Simple skin effect compensation works but is it valid???

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MPCEngineer
Posts: 31
Joined: Thu 02 Sep 2021, 18:29

Simple skin effect compensation works but is it valid???

Post by MPCEngineer » Wed 22 Sep 2021, 12:13

Hi All,

I have been experimenting and simulating a normal mode helix antenna using OpenEMS and after a lot of work on the mesh and help from the forum I have been able to achieve a really good resonance match with physical results.

The problem has been the antenna impedance at resonance. I was simulating and getting around 2R but the physical antenna was around 36R.

I tried AddCylinder to replace AddCurve to simulate a physical wire with a diameter instead of a line with zero diameter. This had little effect on the antenna impedance.

What I then tried is to simulate the skin effect. At 868MHz using 0.7mm diameter wire the resistance of copper is about 5340 times larger than the DC resistance. By reducing the Kappa copper setting in AddCylinder by 5340 to 11161 instead of 56e6 I now have a very good match between the physical and simulated results. The simulated impedance at resonance is now 45.5R

Can anyone comment on how valid this is to just adjust Kappa to account for skin effect OR was this a fluke???
Attachments
Helix normal mode impedence Kappa 11161.png
Helix normal mode impedence Kappa 11161.png (24.47 KiB) Viewed 936 times

thorsten
Posts: 1475
Joined: Mon 27 Jun 2011, 12:26

Re: Simple skin effect compensation works but is it valid???

Post by thorsten » Thu 23 Sep 2021, 09:10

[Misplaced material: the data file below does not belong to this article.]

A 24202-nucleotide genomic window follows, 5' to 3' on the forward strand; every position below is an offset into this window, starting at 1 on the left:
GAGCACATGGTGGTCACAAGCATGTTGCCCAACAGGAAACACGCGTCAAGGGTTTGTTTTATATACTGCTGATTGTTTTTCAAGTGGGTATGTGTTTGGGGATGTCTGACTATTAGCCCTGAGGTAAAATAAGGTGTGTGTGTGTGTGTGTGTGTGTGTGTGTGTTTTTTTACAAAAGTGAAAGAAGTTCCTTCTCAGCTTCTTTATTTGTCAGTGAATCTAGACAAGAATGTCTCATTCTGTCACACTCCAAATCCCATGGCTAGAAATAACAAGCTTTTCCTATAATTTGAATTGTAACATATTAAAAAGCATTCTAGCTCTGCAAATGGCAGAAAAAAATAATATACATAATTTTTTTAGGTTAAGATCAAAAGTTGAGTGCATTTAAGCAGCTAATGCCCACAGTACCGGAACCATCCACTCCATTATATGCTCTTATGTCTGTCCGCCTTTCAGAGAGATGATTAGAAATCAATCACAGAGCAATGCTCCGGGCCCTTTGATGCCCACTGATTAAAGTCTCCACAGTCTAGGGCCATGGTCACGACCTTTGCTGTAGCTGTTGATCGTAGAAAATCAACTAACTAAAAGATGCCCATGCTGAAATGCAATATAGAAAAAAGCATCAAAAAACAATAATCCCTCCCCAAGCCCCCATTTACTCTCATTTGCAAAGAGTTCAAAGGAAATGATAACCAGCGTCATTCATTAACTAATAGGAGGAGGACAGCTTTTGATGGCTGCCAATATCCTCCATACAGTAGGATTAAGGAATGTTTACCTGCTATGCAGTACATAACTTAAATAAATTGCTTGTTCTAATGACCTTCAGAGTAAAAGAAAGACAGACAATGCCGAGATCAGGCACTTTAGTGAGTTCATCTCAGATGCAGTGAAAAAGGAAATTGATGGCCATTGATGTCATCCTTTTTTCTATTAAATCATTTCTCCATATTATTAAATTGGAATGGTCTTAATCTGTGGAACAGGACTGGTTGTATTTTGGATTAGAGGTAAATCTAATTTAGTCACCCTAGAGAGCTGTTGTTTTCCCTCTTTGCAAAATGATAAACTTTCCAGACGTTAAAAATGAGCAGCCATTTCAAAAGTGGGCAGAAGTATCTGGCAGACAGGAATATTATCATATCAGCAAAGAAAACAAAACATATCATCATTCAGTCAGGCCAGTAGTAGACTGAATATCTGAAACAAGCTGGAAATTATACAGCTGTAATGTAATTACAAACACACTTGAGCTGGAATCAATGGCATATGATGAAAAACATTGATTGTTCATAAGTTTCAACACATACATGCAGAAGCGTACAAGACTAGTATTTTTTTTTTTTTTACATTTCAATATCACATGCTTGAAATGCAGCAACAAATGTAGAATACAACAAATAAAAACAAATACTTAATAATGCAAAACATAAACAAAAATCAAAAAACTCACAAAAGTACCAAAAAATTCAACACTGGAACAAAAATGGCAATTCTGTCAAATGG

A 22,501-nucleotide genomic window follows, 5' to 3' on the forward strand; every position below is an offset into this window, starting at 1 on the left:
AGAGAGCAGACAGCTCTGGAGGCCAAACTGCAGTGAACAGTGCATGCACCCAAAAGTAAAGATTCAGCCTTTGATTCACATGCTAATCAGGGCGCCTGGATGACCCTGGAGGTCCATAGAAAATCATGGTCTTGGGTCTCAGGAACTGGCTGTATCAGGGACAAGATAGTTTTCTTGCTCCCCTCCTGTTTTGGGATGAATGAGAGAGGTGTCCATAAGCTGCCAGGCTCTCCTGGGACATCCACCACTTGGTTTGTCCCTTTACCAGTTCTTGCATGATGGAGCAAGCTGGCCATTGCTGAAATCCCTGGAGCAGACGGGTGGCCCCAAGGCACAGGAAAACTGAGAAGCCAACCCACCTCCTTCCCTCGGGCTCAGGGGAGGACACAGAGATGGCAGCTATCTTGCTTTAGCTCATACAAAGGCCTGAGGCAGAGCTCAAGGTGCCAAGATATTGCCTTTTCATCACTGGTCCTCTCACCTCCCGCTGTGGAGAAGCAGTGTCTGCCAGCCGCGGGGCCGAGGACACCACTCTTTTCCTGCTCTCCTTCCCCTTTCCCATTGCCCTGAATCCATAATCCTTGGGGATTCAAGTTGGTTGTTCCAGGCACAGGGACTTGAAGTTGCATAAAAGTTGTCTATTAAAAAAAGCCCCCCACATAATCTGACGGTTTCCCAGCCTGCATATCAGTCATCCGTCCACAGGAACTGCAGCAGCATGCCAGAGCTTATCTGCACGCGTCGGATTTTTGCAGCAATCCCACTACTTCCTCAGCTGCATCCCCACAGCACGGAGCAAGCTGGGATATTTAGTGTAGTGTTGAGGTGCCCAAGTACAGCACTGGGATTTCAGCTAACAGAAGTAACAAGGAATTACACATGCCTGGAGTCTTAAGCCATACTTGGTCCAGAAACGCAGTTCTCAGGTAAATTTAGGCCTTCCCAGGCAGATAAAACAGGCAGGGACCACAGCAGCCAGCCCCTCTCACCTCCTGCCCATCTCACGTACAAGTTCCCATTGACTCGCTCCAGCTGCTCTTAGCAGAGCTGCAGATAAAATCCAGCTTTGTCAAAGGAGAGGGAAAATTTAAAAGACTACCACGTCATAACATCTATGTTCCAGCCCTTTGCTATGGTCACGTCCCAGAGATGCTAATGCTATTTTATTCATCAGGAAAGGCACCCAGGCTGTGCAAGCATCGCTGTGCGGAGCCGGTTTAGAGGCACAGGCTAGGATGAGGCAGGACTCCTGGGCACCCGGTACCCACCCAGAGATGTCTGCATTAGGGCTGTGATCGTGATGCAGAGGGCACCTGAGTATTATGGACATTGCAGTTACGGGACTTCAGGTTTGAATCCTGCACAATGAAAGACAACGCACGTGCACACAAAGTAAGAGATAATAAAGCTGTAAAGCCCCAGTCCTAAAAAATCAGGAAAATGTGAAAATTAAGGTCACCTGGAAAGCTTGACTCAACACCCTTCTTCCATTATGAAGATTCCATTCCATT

Hi,

well this does not really sound to good. If your antenna would be working properly you should get much higher R indeed, but not because of (heating) losses, but because of radiation (kind of matching to the 377Ohms of free space).

I have the feeling you just replaced the (missing?) radiation with heating losses in your conductors. So it seems your antenna is not working as it should?
Do you have the correct boundary conditions and not like PEC or PMC? Because for a "working" antenna, switching from PML to PEC should really detune your antenna and thus showing that it radiates and not just heats up.

br
Thorsten

MPCEngineer
Posts: 31
Joined: Thu 02 Sep 2021, 18:29

Re: Simple skin effect compensation works but is it valid???

Post by MPCEngineer » Thu 23 Sep 2021, 14:19

Hi Thorsten,

The antenna is a normal mode helix. From the research I have done a normal mode helix antenna (NMHA) should have a very low impedance (less than two ohms).

If I use a perfect conductor for the Helix openEMS does suggest a very low impedance at normal mode resonance which agrees with theory. This would suggest the simulation model is working. The model also predicts a high efficiency suggesting all the power is being radiated.

Because of the skin effect the copper wire will have a very high resistance at 868MHz compared to DC. By decreasing the copper material conductivity in the simulation I was trying to model the current reduction due to skin effect. Using this model the antenna efficiency is predicted as 6% by openEMS and the predicted impedance is very close to measured. I believe the antenna is loosing a lot of power as heat.

Just in general is it valid to model skin effect by decreasing the material conductance?
My thoughts: As all the current is flowing in a small 2um layer at the conductor surface and the FDTD simulation is working at a larger scale of 0.4mm. I guess the restricting current effect of skin depth can be averaged over the larger FDTD 0.4mm scale by reducing the material conductance.


Thanks,

MPC.

thorsten
Posts: 1475
Joined: Mon 27 Jun 2011, 12:26

Re: Simple skin effect compensation works but is it valid???

Post by thorsten » Fri 24 Sep 2021, 07:34

Hi again,

okay then I misunderstood or misread ;) I though you were expecting 36Ohms and got only 2...

To be honest, for such low frequencies I would not even bother with ohmic losses, they are usually negligible at least for antennas like this. I would expect a measured efficiency of >90%.
And no modeling such losses in FDTD is very difficult and would require a very good skin effect model which we currently only have for planar conductors (see AddConductingSheet, well if the model really is good is another question).

regards
Thorsten

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